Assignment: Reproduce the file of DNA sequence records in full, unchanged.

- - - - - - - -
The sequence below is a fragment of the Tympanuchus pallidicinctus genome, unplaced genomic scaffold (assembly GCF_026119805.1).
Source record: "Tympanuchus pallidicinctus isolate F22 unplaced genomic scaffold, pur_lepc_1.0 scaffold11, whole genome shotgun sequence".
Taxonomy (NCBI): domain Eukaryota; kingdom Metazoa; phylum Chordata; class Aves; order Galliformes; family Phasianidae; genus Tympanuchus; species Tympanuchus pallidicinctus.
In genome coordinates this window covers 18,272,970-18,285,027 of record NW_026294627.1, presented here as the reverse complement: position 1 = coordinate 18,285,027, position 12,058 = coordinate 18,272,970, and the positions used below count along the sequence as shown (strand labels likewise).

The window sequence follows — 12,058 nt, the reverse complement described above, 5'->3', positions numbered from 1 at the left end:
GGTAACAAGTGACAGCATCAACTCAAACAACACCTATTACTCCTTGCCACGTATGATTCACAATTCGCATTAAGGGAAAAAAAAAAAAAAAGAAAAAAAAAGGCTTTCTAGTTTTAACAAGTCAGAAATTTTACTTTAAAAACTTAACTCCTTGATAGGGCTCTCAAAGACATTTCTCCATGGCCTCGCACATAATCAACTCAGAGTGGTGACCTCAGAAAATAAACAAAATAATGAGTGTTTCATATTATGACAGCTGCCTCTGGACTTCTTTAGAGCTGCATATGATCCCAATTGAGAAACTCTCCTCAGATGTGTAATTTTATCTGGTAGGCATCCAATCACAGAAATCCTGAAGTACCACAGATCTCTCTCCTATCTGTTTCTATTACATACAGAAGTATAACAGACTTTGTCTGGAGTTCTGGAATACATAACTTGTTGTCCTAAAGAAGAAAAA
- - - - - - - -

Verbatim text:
The sequence below is a fragment of the Tympanuchus pallidicinctus genome, unplaced genomic scaffold (assembly GCF_026119805.1).
Source record: "Tympanuchus pallidicinctus isolate F22 unplaced genomic scaffold, pur_lepc_1.0 scaffold11, whole genome shotgun sequence".
Taxonomy (NCBI): domain Eukaryota; kingdom Metazoa; phylum Chordata; class Aves; order Galliformes; family Phasianidae; genus Tympanuchus; species Tympanuchus pallidicinctus.
In genome coordinates this window covers 18,272,970-18,285,027 of record NW_026294627.1, presented here as the reverse complement: position 1 = coordinate 18,285,027, position 12,058 = coordinate 18,272,970, and the positions used below count along the sequence as shown (strand labels likewise).

The window sequence follows — 12,058 nt, the reverse complement described above, 5'->3', positions numbered from 1 at the left end:
GGTAACAAGTGACAGCATCAACTCAAACAACACCTATTACTCCTTGCCACGTATGATTCACAATTCGCATTAAGGGAAAAAAAAAAAAAAAGAAAAAAAAAGGCTTTCTAGTTTTAACAAGTCAGAAATTTTACTTTAAAAACTTAACTCCTTGATAGGGCTCTCAAAGACATTTCTCCATGGCCTCGCACATAATCAACTCAGAGTGGTGACCTCAGAAAATAAACAAAATAATGAGTGTTTCATATTATGACAGCTGCCTCTGGACTTCTTTAGAGCTGCATATGATCCCAATTGAGAAACTCTCCTCAGATGTGTAATTTTATCTGGTAGGCATCCAATCACAGAAATCCTGAAGTACCACAGATCTCTCTCCTATCTGTTTCTATTACATACAGAAGTATAACAGACTTTGTCTGGAGTTCTGGAATACATAACTTGTTGTCCTAAAGAAGAAAAA